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The Zeno Project

In 1997 Laura Zola, the intrepid Italian yachts-woman, was forced by bad
weather to take refuge in Kirkwall in Orkney and there, by chance, she
read an article about Prince Henry Sinclair's momentous voyage to the New
World in 1398.  This article followed the Sinclair Symposium  which was
held as part of the Orkney Science Festival in September of that year.
Laura was particularly intrigued to learn about the Venetians,  Nicolo
and Antonio Zeno who were members of one of the noblest and most ancient
families in Venice and who had assisted Prince Henry Sinclair in gaining
control of the Shetland Isles and, thereafter in 1398, Antonio had sailed
with Prince Henry to the New World.

Earlier, in 1993, Henry had despatched Nicolo to carry out a survey of
Greenland but, on his return in 1395, Nicolo had died as a result of
the prolonged exposure to the cold climate which was so different from
the softer climate of his Mediterranean homeland.

As Laura's home is on the island of Elba she had not heard of the
exploits of the Zeno brothers from Venice but she was determined to
make amends by going to Venice to check out the story sand, if true,
to do a re-run of the voyage in her own yacht.

On 18th December, 1999 I met up with Laura in Venice.  By this time she
had enlisted the aid of the Venetian Commune and of the Italian Navy
which has its training college in the Arsenale in Venice.  Laura had
even arranged for me to give a talk to them about the activities of
the Zeno brothers whilst they were serving Prince Henry Sinclair in,
what they described as, "Polo Artico".

In the meantime, Laura had been preparing her yacht to follow in the
footsteps of the Zeno brothers and, on the 6th January, 2000 she left the
Arsenale.  A flotilla of the Italian Navy escorted her out to open water.
Since then, she has made her way down the Adriatic, round to toe of Italy
and back to her base on the Isle of Elba before heading North for the
ports of France and Spain but Laura tells her own story in a despatch
which I have just received from her:

The program around the voyage is going on very well. The second week of
February we arrived in Elba after a very successful trip around Italy.
During "7 Roses" stops in the ports of call,  we had a good follow by the
press and  the chances of giving small conference about the Project. A
good interest from adults and even young peoples, specially in the
South of Italy (Brindisi, Crotone, Reggio and Anzio), where exist a more
developed care on Maritimes history and where there is  a considerable
presence of Templar remain and Templar interest.  In Anzio we have
been guest at the sailing section of the Italian Navy that furnish
us with nautical charts and pilots for the European water and show an
appreciation for the "Zeno Project".  At the starting of the voyage I
have got a small contract with a daily paper for writing my articles
in a weekly bases relative to 7 Roses sailing in the wake of history:
navigation, reference to the ancient sailors and particular interest
on the various ports of call. The nautical magazine Bolina confirmed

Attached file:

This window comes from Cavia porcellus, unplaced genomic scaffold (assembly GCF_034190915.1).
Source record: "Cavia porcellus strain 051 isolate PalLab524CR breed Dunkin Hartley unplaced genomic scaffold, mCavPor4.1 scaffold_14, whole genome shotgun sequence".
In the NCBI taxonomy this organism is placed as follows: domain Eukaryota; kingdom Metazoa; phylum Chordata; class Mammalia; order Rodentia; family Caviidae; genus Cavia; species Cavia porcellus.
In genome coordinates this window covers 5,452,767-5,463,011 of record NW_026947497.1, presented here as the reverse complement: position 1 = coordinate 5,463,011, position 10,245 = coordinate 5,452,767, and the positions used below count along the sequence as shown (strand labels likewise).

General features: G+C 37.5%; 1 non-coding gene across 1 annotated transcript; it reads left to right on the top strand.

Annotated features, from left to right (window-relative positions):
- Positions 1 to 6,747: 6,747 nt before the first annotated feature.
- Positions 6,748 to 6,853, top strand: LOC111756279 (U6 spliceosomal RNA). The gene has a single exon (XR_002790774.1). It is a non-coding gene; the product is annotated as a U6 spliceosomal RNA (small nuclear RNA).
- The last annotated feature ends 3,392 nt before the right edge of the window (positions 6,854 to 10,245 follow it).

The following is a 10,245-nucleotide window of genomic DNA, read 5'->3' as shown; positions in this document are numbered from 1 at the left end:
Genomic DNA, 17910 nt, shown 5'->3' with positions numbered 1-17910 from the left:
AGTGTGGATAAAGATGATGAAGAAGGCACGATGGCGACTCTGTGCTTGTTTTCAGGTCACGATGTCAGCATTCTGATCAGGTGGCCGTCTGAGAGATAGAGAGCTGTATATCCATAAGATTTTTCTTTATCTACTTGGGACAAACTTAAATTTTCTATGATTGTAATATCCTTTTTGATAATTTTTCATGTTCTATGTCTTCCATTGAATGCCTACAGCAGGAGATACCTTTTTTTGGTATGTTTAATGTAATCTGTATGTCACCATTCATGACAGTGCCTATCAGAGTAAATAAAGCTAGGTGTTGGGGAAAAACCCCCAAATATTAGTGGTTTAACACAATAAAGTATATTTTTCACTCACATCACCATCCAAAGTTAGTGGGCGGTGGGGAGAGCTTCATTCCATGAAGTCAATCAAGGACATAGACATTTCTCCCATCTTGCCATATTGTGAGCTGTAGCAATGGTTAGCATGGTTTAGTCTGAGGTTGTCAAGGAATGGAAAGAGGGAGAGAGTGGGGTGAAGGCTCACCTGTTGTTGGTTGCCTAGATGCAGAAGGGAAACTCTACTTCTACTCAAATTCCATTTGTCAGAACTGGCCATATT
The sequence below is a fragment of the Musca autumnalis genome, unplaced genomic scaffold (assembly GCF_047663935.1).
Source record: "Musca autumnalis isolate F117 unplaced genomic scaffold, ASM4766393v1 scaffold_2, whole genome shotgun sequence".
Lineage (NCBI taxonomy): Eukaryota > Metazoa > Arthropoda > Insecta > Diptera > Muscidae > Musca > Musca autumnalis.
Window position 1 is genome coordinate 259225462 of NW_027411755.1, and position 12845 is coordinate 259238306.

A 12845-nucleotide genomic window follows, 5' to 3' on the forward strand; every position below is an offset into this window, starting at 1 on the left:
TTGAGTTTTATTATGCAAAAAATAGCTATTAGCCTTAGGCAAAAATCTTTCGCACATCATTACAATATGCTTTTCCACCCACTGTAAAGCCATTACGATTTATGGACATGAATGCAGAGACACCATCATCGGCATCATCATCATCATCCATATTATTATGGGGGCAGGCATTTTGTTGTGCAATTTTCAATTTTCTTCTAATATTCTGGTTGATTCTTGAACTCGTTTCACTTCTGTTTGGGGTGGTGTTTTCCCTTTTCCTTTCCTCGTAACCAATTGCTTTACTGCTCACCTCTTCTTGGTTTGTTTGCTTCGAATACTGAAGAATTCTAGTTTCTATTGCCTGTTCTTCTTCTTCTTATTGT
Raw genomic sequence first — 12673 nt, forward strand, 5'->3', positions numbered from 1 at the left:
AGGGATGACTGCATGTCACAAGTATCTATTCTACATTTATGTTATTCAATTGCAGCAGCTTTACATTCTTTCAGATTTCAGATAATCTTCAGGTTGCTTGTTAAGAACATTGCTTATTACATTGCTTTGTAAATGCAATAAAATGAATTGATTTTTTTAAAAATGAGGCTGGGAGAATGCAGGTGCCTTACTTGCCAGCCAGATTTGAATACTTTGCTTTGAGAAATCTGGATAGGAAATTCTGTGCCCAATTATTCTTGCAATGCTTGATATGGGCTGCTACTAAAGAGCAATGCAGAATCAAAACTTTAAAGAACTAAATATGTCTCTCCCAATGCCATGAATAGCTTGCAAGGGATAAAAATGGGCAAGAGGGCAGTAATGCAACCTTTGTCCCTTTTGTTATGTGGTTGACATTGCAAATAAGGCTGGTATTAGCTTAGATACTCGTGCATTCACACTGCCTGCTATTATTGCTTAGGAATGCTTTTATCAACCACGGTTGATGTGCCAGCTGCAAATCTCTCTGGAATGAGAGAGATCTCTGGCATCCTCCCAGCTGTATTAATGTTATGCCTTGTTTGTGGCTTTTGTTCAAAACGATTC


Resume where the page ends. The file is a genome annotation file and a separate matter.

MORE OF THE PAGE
the interest of following the  voyage throw monthly articles that I
regularly send, and in Elba Island a weekly paper with a section for
children is proposing the following of the voyage written in the form of
"Stella stories" (Stella is my little white dog).  All that it is a good
psychological input for the program and a bit of economical help with the
payment of the articles.  Some time it is hard to keep the boat going,
go aver the difficult moment, take care of the technical and practical
side of a sea voyage, the contact , the writing , the local research
and remember to find a moment to sleep and rest. I am tired but very
satisfied.  In  Elba  we took "7 Roses" out of the water, for the last
checking, painting and anodes. We did a lot of work on the rigging and
we keep two good conferences in the council room and in a private club.
Very hard work up to the departure for Corsica where we remain 2 days
before starting the sailing on the southern coast of France.  Now we
are in Sete, very interesting place, near to Aigues Morte, mediaeval
commercial port where Templar and Venetian use to prepare the ship for
the Crusade and exchange goods for there trade.  France in general it is
very sensitive on Templar  and Maritimes history. We have been offered a
Web site free of charge relative to the Voyage, and some friend passion
in history are doing for pleasure some more researches concerning the
fourteenth century and the Sinclair - Zen voyage.  We count leave Sete
Tomorrow morning very early and the next port of call will be Barcelona.
We meet a lot of bad weather on our course, mainly contrary wind that
with Jack, we  call  "the papal wind".  We said that as a jock, but it
is unbelievable that around any cape the wind keep coming strait toward
our bow.  In the coming day we will certainly have a bit more time and
I will write to you


I will keep you posted as and when I have further news from Laura.  She
has no set time time-table because she is doing a lot of 'exploration' of
old Templar sites so that she can build up the history of the period when
the Zeno brothers left the warm embracing climate of the Mediterranean
for the storms the North Atlantic although, having said that, it has to
be noted that Laura was facing rough seas off Corsica.

She is a gallant lady who deserves our support and it is to be hoped
that we will all turn up to give her a welcome when she reaches Orkney,
Shetland, Nova Scotia, Boston and Rhode Island.  I will certainly
be there.

Niven Sinclair.
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